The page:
Around noon on Easter Monday, when the Reflecting the Rising events had closed off the whole of O'Connell Street – Dublin's main thoroughfare - to make room for inspired costumed re-enactments and traditional music concerts, something completely unscripted happened.

Men and women in reflective sunglasses and military uniforms stepped forward. A pipe band struck up and flags were suddenly raised. They wore camouflaged scarves over their mouths and the hoisted yellow banners that read Republican Sinn Fein (RSF).

On the street people turned to look at each other. “Is this an official event?” I overheard someone ask incredulously. “Here come the shades!” said another, referring to their mirrored sunglasses. “They're just Sinn Fein wannabe's,” said someone else.

The group immediately began a fast march through Henry Street onto the wide avenue of O'Connell Street, where their pipe and drum tunes echoed the martial atmosphere of an Orange parade on the Twelfth of July.

The weekend's Rising commemorations had been remarkable for their dignified, progressive and at all times non-sectarian focus. Now came the forcible participation of a group of militant diehards who reject the Republic, reject the Peace Process, reject the politics of official Sinn Fein and believe they can win what wider Republicanism did not through four decades: the continuation of an armed struggle leading to a United Ireland, taken by force.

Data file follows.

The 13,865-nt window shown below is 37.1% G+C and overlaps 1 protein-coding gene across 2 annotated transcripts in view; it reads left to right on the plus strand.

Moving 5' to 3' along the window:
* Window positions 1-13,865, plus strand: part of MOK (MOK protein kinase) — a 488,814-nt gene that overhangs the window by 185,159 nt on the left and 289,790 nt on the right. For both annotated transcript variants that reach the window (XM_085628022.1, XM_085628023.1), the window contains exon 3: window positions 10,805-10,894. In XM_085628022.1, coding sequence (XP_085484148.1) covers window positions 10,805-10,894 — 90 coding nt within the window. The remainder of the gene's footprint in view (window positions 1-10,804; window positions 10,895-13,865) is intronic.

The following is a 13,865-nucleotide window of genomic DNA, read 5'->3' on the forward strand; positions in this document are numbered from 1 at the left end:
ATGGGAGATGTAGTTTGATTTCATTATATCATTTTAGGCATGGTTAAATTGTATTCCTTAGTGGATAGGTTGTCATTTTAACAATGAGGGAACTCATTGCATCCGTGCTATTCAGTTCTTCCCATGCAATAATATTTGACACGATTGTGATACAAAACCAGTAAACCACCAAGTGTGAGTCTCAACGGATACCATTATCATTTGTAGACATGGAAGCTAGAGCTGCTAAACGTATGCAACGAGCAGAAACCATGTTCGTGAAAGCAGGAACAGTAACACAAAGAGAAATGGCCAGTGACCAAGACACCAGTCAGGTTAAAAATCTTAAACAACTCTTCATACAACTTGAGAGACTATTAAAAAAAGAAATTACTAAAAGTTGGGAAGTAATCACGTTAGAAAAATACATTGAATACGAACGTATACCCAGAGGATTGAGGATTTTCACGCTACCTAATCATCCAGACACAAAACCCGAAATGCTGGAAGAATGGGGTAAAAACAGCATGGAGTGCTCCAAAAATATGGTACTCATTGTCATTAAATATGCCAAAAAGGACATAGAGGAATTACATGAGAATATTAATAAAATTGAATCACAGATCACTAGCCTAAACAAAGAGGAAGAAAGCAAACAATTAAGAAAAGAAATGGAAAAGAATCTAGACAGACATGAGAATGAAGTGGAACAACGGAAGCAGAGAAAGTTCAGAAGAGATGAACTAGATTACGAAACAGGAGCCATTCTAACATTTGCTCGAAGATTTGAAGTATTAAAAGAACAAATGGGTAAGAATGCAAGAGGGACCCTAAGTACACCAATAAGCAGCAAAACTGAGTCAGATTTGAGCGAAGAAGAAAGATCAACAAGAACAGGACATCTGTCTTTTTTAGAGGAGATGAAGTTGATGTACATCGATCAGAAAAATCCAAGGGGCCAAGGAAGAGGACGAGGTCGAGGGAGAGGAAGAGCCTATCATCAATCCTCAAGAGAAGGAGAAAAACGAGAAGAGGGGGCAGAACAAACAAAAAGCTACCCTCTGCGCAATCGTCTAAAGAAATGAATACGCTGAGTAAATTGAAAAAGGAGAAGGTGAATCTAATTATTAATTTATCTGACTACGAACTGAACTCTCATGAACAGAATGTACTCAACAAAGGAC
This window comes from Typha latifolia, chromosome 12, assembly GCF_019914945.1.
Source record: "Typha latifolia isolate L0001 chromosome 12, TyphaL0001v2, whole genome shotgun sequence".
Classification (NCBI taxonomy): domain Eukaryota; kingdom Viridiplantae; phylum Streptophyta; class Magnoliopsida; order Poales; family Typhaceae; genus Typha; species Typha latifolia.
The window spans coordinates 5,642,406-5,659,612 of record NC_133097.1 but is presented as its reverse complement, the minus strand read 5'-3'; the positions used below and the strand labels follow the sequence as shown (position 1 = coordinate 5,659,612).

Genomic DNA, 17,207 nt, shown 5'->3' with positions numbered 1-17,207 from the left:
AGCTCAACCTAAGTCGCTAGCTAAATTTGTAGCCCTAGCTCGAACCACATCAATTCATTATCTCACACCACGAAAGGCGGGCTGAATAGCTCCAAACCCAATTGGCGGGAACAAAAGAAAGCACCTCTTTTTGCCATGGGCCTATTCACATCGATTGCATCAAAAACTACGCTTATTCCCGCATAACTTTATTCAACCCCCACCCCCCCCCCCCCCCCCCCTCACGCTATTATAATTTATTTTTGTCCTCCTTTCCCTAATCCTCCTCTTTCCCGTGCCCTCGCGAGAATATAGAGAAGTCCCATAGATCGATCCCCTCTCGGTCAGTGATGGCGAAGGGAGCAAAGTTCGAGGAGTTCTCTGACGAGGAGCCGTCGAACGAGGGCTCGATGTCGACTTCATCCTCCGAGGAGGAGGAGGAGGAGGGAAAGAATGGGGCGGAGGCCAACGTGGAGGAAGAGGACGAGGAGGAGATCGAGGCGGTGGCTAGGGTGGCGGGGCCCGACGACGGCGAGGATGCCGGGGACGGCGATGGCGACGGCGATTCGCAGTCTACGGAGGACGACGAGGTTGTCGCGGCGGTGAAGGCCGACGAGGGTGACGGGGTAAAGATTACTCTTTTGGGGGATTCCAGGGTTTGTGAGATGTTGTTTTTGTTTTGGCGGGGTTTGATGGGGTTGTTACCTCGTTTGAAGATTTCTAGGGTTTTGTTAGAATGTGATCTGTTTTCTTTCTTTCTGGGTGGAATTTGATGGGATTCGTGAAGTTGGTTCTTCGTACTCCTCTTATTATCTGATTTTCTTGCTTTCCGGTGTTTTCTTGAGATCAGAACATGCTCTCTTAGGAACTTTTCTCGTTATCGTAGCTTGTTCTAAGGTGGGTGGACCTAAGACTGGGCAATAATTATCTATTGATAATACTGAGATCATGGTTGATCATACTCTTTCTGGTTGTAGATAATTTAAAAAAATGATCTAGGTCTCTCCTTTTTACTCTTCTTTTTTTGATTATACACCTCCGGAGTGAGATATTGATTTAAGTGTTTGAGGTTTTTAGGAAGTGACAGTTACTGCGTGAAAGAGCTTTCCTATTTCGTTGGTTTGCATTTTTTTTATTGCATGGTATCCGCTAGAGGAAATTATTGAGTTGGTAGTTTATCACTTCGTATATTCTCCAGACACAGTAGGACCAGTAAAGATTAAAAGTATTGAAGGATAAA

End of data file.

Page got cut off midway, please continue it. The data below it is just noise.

Irish police (Garda) instantly noted their presence but reacted slowly. Some officers forcibly removed the scarves the marchers wore to shield their mouths. But their parade still reached the GPO, the iconic center of the 1916 Rising, and a small time warp opened in the midst of 2016.

A speech was given by one of their number and concluded quickly. The wider public gave the event and its participants a wide berth, though. It was a reminder that for RSF, everything that has happened in Ireland since 1919 is illegitimate.

In the RSF worldview, independence has yet to be won. And in the economically deprived parts of the North where their numbers swell, that conclusion is underscored by their communal and economic isolation. A disaffected underclass in both the north and the south, they haven’t seen the point of either jurisdiction.

Above them on the Ionic columns of the GPO on Easter Monday the 100 year old bullet holes of the 1916 Rising were still visible. But sensing that they had been closed off from the sweeping narrative of official Ireland over the weekend, in both north and the south, they muscled in and sounded the only ominous note in a commemoration that was otherwise marked by solemnity and dignity.

For Dubliners it was a reminder that the challenges ahead for the next one hundred years still contain the most destabilizing seeds of the past one hundred.

We look away at our peril.